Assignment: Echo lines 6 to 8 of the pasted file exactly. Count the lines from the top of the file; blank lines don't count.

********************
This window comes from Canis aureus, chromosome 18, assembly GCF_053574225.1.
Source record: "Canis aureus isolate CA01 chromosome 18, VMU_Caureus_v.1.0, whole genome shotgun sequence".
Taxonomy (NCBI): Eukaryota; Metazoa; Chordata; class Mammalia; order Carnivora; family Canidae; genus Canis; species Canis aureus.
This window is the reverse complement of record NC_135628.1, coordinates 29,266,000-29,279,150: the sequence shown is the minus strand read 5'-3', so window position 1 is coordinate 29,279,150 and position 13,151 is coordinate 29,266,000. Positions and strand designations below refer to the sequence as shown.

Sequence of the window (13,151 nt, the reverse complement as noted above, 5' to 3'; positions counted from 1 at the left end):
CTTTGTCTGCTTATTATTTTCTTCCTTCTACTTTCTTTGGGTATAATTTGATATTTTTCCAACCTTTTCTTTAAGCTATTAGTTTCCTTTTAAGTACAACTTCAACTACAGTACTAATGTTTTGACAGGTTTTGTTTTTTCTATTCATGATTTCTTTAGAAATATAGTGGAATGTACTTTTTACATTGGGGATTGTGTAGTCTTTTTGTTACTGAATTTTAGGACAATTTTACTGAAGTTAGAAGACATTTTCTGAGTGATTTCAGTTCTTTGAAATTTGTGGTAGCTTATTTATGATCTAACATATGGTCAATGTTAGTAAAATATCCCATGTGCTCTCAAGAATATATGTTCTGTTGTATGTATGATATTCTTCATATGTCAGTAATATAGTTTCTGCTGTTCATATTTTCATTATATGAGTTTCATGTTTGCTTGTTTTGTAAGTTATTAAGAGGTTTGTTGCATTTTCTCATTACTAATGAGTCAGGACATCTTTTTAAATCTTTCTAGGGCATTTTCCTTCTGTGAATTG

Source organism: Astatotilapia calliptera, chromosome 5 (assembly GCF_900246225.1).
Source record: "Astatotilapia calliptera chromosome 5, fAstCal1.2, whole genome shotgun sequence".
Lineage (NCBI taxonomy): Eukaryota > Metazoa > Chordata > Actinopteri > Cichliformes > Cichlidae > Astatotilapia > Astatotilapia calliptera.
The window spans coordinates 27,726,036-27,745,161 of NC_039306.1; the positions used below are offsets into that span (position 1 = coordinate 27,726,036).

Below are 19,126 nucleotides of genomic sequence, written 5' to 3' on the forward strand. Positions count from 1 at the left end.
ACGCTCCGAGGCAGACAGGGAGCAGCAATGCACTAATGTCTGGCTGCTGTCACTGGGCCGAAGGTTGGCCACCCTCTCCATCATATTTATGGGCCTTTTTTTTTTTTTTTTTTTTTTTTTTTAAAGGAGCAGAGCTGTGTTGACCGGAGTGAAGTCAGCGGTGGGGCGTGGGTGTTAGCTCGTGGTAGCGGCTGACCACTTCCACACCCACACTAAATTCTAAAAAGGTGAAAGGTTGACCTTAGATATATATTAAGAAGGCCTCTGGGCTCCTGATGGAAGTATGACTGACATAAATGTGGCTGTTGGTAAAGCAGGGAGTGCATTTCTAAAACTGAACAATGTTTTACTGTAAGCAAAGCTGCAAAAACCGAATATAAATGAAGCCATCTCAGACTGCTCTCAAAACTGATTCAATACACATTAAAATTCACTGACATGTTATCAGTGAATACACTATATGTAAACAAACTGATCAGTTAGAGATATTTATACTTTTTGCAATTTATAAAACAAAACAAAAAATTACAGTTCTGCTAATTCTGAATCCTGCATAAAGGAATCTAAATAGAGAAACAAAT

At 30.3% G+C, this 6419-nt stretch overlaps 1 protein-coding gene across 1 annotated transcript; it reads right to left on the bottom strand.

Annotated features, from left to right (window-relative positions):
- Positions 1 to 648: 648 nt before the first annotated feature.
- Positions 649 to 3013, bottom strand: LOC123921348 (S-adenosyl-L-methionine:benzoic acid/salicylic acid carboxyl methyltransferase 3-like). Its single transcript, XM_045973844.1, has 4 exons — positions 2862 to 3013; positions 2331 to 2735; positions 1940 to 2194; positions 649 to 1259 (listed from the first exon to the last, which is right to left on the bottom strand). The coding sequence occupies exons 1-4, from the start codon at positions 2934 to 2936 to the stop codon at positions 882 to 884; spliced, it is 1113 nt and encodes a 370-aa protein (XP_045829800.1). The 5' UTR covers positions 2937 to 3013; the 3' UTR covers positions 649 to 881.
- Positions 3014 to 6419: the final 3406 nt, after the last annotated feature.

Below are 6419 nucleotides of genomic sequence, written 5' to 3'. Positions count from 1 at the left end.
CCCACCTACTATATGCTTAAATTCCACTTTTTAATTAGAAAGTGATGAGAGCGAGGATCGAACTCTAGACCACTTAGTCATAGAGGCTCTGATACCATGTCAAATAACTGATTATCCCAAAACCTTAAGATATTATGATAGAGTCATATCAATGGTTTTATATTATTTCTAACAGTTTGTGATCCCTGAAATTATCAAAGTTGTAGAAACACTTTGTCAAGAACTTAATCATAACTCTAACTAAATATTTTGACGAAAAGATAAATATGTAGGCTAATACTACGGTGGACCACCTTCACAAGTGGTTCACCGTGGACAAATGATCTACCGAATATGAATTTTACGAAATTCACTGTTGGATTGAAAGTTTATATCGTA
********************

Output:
CTTTGTCTGCTTATTATTTTCTTCCTTCTACTTTCTTTGGGTATAATTTGATATTTTTCCAACCTTTTCTTTAAGCTATTAGTTTCCTTTTAAGTACAACTTCAACTACAGTACTAATGTTTTGACAGGTTTTGTTTTTTCTATTCATGATTTCTTTAGAAATATAGTGGAATGTACTTTTTACATTGGGGATTGTGTAGTCTTTTTGTTACTGAATTTTAGGACAATTTTACTGAAGTTAGAAGACATTTTCTGAGTGATTTCAGTTCTTTGAAATTTGTGGTAGCTTATTTATGATCTAACATATGGTCAATGTTAGTAAAATATCCCATGTGCTCTCAAGAATATATGTTCTGTTGTATGTATGATATTCTTCATATGTCAGTAATATAGTTTCTGCTGTTCATATTTTCATTATATGAGTTTCATGTTTGCTTGTTTTGTAAGTTATTAAGAGGTTTGTTGCATTTTCTCATTACTAATGAGTCAGGACATCTTTTTAAATCTTTCTAGGGCATTTTCCTTCTGTGAATTG

Source organism: Astatotilapia calliptera, chromosome 5 (assembly GCF_900246225.1).
Source record: "Astatotilapia calliptera chromosome 5, fAstCal1.2, whole genome shotgun sequence".